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Netflix sued under 1980s video tape rental law

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Netflix is the current king of online video streaming—and being at the top of a market means enduring extra scrutiny from customers and competitors. Last week, former Netflix subscriber Michael Sevy of Michigan filed a lawsuit against Netflix, alleging the company is violating the 1980s-era Video Privacy Protection Act by retaining customer rental histories even after people cancel their Netflix memberships. And Sevy isn’t alone: according to Cnet, four similar lawsuits have been levied against Netflix in the last two months.

The suits all proceed from the same basis: that Netflix is retaining records of customers who cancel their membership, including rental histories by also things like credit card numbers.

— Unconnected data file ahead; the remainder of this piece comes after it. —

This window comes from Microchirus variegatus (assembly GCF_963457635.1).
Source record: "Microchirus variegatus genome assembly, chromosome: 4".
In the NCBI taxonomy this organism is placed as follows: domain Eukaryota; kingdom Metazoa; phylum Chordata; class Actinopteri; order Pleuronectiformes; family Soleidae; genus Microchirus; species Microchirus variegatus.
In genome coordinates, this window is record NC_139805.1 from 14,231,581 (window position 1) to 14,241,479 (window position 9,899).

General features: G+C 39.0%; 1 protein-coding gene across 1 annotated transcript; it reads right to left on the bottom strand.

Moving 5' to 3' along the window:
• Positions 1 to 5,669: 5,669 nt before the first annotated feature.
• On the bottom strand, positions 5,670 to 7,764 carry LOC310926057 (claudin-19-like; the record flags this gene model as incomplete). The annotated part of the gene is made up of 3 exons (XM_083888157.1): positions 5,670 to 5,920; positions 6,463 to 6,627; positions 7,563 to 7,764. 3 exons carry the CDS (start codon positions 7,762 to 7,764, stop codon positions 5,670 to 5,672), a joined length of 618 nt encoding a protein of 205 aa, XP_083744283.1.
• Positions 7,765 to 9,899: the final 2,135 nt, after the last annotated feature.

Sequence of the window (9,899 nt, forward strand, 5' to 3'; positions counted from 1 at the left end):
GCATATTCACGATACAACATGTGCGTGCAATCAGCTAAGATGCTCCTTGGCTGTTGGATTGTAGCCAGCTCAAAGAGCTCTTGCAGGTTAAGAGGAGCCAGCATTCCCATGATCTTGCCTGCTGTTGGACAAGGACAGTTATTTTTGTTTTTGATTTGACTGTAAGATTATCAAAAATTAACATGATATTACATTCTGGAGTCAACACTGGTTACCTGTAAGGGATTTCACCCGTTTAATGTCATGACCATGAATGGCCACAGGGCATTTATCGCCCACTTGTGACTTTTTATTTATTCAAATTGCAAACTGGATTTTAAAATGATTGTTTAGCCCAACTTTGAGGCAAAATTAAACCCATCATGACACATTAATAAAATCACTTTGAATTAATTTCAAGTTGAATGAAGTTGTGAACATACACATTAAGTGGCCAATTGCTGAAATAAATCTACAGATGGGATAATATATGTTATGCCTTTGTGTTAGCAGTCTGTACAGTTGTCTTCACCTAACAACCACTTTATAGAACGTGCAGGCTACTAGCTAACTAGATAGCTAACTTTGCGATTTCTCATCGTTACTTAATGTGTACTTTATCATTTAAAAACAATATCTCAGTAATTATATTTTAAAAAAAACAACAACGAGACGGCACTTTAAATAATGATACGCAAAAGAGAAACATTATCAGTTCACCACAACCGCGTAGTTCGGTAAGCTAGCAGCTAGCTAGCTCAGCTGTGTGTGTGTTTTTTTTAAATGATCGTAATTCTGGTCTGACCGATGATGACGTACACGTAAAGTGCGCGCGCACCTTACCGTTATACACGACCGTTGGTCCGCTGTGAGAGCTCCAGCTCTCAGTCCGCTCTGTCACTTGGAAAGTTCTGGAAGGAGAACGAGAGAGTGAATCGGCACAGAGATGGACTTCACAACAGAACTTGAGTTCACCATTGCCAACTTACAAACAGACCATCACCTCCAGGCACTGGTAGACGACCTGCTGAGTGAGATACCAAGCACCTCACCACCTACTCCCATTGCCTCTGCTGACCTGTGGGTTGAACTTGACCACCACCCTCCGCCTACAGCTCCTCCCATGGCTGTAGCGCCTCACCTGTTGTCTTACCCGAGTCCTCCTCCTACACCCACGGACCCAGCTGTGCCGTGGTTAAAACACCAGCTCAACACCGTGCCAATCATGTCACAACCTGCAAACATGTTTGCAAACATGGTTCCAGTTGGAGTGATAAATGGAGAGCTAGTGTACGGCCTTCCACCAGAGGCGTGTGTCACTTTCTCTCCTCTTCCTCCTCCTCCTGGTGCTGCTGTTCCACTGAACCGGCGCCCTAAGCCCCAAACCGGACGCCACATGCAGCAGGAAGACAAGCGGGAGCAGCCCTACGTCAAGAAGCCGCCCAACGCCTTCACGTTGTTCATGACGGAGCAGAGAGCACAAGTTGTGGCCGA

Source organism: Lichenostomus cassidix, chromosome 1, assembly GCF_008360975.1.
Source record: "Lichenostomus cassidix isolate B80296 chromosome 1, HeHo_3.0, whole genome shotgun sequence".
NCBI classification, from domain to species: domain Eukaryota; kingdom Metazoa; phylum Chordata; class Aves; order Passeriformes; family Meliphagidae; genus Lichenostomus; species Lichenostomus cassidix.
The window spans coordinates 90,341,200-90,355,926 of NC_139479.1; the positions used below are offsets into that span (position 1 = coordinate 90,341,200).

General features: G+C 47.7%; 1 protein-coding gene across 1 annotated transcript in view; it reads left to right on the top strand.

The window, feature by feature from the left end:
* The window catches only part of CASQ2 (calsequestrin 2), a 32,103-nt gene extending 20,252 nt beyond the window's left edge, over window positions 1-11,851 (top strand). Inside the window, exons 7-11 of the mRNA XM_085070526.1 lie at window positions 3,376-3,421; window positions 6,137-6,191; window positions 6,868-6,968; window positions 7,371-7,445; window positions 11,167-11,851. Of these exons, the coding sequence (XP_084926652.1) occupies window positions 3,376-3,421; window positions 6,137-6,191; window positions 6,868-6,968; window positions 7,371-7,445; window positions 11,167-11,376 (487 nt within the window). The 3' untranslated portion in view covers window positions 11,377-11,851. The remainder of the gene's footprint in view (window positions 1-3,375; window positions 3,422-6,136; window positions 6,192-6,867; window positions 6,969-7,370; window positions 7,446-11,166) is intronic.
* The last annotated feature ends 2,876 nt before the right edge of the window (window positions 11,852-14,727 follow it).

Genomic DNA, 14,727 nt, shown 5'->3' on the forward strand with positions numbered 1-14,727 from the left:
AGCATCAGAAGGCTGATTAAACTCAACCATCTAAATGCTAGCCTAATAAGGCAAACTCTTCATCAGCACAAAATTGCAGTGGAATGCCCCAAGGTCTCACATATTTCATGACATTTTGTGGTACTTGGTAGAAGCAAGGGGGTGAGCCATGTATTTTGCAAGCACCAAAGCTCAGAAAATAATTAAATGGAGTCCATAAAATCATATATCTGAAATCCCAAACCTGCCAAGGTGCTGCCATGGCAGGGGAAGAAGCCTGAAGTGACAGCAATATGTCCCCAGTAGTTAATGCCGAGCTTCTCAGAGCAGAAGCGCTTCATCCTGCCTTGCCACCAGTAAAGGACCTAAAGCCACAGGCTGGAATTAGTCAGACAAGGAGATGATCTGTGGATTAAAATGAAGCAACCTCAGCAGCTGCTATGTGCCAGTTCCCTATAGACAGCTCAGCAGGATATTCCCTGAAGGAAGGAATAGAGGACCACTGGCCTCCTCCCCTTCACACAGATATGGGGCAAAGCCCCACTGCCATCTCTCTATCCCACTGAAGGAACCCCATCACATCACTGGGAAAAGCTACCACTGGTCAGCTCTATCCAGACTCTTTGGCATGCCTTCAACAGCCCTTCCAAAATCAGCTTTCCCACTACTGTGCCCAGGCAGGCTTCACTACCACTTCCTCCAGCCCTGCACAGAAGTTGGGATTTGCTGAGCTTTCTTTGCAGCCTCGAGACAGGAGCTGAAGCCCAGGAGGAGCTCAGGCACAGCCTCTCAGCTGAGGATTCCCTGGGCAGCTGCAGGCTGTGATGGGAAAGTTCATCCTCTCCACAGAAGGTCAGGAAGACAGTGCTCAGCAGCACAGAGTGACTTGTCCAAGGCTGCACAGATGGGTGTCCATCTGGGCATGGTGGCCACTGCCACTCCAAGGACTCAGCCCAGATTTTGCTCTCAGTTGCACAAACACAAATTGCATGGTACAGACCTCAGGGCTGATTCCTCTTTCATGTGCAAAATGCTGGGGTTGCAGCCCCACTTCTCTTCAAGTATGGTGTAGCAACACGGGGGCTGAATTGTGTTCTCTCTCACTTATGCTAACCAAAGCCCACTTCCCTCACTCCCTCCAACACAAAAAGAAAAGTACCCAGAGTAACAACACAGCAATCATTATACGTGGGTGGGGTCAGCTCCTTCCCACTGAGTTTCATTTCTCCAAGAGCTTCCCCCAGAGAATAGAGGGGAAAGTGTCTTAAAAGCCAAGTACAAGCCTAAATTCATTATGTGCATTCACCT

The Video Privacy Protection Act (VPAA) was enacted by the U.S. Congress all the way back in 1988 (yes, the Reagan administration) and forbids “wrongful disclosure of video tape rental or sale records.” The law was passed after Robert Bork’s (innocuous) video rental history was revealed while he was a nominee to the Supreme Court of the United States. The VPAA was also used in a 2008 suit against Blockbuster over the distribution of customer rental and sales information via Facebook’s controversial Beacon program.

Netflix has not commented on the suit; however, in the past Netflix has indicated it retains customer rental histories as data for its movie recommendation services. Netflix has faced criticism in the past for rental information available via its recommendation engine—even shuttering a second contest to improve recommendation results over privacy concerns. The company has not indicated whether whether any data it retains is anonymized.